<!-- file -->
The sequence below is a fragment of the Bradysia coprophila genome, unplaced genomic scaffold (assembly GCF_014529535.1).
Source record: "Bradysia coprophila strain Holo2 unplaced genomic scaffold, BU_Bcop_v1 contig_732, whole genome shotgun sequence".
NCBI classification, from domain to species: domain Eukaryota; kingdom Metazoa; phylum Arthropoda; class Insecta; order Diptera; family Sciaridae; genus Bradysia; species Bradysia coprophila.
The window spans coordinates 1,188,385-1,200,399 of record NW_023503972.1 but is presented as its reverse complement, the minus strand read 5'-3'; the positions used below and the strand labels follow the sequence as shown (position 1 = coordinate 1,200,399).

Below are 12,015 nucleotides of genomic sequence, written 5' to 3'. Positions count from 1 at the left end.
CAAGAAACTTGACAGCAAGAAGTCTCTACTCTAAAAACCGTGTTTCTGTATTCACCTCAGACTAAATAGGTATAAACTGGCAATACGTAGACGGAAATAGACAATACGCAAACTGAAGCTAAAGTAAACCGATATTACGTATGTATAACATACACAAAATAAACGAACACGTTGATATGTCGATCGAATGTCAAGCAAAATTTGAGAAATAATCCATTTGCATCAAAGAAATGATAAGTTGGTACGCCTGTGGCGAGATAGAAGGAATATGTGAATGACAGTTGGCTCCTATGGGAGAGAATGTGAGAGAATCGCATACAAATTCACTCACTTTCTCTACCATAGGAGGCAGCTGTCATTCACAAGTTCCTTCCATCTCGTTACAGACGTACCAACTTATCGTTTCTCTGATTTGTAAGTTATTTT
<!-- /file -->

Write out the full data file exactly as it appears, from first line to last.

The sequence below is a fragment of the Bradysia coprophila genome, unplaced genomic scaffold (assembly GCF_014529535.1).
Source record: "Bradysia coprophila strain Holo2 unplaced genomic scaffold, BU_Bcop_v1 contig_732, whole genome shotgun sequence".
NCBI classification, from domain to species: domain Eukaryota; kingdom Metazoa; phylum Arthropoda; class Insecta; order Diptera; family Sciaridae; genus Bradysia; species Bradysia coprophila.
The window spans coordinates 1,188,385-1,200,399 of record NW_023503972.1 but is presented as its reverse complement, the minus strand read 5'-3'; the positions used below and the strand labels follow the sequence as shown (position 1 = coordinate 1,200,399).

Below are 12,015 nucleotides of genomic sequence, written 5' to 3'. Positions count from 1 at the left end.
CAAGAAACTTGACAGCAAGAAGTCTCTACTCTAAAAACCGTGTTTCTGTATTCACCTCAGACTAAATAGGTATAAACTGGCAATACGTAGACGGAAATAGACAATACGCAAACTGAAGCTAAAGTAAACCGATATTACGTATGTATAACATACACAAAATAAACGAACACGTTGATATGTCGATCGAATGTCAAGCAAAATTTGAGAAATAATCCATTTGCATCAAAGAAATGATAAGTTGGTACGCCTGTGGCGAGATAGAAGGAATATGTGAATGACAGTTGGCTCCTATGGGAGAGAATGTGAGAGAATCGCATACAAATTCACTCACTTTCTCTACCATAGGAGGCAGCTGTCATTCACAAGTTCCTTCCATCTCGTTACAGACGTACCAACTTATCGTTTCTCTGATTTGTAAGTTATTTT